The resulting code looks like this (comments omitted):

Again getter and setter methods are public, independently of the export settings, again the property is a bound property.

Using R-Beans     Top of page

You select R-Beans from a popup menu, similar to the one provided for selecting JavaBeans.

Double-clicking an R-Bean instance will display the R-Bean layout. There appears a button at the top-right corner of the editor area, clicking it will return you to the referencing layout.

To edit an R-Bean's public interface, select 'Edit R-Bean' either from the 'Layout' menu or from the context menu of the R-Bean layout.

Though R-Beans are in project scope, you can copy an R-Bean layout to a different project, but you must immediately export and compile a new R-Bean class (else the R-Bean attribute will be removed from the layout).

If you remove an R-Bean layout from a project, all R-Bean instances will automatically be removed from their respective layouts.

Event handling: R-Bean instances can be event sources or targets as well as property sources or targets. Event and property handlers defined in the R-Bean layout allow for event and property propagation between nested components.
Note: Event and property propagation between nested components of an R-Bean instance is performed by handlers of the runtime library and will therefore not show up in the RADi event monitor.

R-Beans and Internationalization     Top of page

If you are new to RADi, you may want to read the section about Internationalization first.

Changing the current locale of a localized project (using the 'I18n' menu) will affect the R-Bean layout, but not R-Bean instances. These are processed by the RADi runtime, which always loads properties files for the default locale (the one you did specify before saving properties files the first time).

R-Bean FAQs     Top of page

When should I use R-Beans?
If some visual entity is supposed to appear in several layouts.

What is the super type of an exported R-Bean?
If the R-Bean's top container has more than one child, the exported class extends RadiPanel (the top container).
If the R-Bean's top container has one single child (which might be a container containing other components), the exported class extends the child component's type.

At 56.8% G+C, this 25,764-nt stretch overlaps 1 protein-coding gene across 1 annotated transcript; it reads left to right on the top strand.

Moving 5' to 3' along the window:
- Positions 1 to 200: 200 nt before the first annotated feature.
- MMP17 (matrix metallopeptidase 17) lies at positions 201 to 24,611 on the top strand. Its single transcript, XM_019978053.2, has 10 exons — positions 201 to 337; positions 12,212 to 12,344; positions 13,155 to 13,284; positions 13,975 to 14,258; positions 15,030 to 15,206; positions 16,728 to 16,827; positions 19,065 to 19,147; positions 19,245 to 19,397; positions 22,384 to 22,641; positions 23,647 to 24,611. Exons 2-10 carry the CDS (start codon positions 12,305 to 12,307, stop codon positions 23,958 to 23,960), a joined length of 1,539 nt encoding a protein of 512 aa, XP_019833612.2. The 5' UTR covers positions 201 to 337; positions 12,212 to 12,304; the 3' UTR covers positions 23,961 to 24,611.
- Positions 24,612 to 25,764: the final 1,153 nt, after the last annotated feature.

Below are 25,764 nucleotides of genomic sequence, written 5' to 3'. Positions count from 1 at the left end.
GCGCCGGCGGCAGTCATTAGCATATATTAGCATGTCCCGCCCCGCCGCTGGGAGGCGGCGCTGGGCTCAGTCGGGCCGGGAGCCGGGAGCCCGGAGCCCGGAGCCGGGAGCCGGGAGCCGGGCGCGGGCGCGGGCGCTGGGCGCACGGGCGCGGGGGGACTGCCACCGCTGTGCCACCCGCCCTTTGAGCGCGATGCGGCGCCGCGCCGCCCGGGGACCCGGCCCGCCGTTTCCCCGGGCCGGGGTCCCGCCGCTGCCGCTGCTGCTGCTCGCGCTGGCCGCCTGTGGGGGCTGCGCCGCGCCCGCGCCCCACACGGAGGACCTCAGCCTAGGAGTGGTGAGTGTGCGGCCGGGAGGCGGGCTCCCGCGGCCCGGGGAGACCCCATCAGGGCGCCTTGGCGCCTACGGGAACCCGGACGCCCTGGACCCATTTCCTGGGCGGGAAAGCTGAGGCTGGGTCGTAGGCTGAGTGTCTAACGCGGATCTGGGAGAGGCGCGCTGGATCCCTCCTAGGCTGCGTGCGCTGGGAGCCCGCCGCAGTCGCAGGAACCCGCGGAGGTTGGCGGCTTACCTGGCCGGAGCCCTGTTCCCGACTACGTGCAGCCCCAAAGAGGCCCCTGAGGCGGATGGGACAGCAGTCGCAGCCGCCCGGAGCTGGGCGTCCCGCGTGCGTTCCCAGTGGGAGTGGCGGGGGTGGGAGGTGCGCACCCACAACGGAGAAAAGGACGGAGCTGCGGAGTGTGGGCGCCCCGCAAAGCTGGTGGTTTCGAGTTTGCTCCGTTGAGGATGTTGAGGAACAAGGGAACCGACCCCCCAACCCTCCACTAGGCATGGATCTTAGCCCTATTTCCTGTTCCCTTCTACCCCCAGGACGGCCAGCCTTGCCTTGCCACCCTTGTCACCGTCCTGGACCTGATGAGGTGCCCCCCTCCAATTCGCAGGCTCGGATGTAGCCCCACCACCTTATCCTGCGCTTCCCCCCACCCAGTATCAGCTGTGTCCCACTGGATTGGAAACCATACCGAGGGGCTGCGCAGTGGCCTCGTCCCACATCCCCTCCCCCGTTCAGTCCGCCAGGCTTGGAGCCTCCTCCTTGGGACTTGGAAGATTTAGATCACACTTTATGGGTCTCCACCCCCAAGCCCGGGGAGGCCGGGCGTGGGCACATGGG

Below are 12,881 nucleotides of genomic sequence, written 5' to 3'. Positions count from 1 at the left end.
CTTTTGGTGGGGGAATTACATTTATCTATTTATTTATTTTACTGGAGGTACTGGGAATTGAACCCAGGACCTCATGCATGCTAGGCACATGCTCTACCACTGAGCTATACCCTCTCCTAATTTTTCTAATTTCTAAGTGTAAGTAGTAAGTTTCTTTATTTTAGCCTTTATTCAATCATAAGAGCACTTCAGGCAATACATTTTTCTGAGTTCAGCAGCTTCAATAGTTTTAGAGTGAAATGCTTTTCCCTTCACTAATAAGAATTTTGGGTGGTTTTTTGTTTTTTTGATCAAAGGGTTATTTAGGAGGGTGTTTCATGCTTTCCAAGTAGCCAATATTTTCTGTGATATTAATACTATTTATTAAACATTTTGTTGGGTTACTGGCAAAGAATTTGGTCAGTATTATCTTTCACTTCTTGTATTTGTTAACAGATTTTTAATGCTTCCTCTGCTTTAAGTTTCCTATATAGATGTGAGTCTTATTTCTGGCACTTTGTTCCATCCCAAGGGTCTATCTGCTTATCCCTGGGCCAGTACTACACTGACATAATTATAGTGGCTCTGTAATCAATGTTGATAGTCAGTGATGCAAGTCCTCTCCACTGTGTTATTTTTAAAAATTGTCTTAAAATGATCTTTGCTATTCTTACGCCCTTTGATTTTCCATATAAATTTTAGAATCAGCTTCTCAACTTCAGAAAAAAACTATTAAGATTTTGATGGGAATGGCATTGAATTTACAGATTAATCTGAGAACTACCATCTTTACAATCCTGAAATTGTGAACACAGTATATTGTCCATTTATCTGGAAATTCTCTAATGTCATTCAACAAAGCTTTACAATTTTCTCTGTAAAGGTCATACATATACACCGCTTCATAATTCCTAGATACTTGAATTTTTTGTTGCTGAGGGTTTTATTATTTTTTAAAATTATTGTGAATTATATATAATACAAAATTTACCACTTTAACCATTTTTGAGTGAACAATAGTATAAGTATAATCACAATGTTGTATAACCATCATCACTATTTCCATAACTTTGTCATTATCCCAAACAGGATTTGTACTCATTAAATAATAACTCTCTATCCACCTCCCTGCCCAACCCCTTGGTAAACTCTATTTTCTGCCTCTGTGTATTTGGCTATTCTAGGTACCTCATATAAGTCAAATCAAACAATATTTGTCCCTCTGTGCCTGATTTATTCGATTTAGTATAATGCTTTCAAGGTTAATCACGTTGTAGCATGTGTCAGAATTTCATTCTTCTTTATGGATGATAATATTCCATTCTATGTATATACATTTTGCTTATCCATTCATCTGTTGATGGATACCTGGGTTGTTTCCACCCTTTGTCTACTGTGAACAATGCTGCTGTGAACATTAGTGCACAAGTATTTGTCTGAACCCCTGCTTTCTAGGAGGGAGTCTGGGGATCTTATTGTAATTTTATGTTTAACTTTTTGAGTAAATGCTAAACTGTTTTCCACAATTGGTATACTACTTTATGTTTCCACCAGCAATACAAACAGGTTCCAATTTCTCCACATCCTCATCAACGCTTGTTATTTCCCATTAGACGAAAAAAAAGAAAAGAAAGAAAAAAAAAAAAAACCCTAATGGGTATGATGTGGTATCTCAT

Note: Non-component Beans are not children of the top container.

When is the R-Bean class reloaded?
Each time you switch from an R-Bean layout to another layout, the R-Bean's class file will be checked and will be reloaded if it has changed. (This means that, after editing and recompiling the code of an R-Bean class, you must select the R-Bean layout and then some other layout, else the class will not be reloaded).
Note: Because R-Bean instances process the layout definition file, you must save a changed R-Bean layout in order to update R-Bean instances. You must do this before you select another layout.

When should I re-compile an R-Bean?
After adding or removing components.
After changing component names or changing the "Inner class" attribute of containers.
After adding listeners or actions.
After changing the public interface.
If it is absolutely necessary to re-compile an R-Bean, RADi will show an appropriate prompt.

What is the difference between JavaBeans and R-Beans?
R-Beans depend on the RADi runtime library.
R-Beans are always derived from JComponent.
R-Beans are restricted in use without additional programming.
(On the other hand you can program an R-Bean, in the end it's just a piece of code.)
R-Beans are in project scope. One can not use the same R-Bean in different projects.
R-Bean information is stored together with the project, not as part of the layout definition file (this makes sense because the only thing the RADi runtime needs to know about an R-Bean is its class name).
One consequence is, that an R-Bean layout which you load into a different project will loose its R-Bean attribute. Even if you load a layout which references an R-Bean into a different project, the R-Bean class can not be loaded, because the ClassLoader is part of the R-Bean layout.

What about R-Bean performance?
Inside RADi, R-Beans do cause a performance fault, because classes of the runtime library must be loaded (this happens at startup while loading layouts. After this, reloading classes and instantiating R-Beans is a matter of a few milliseconds).
In a running application there is no performance fault, because classes of the runtime library already are loaded.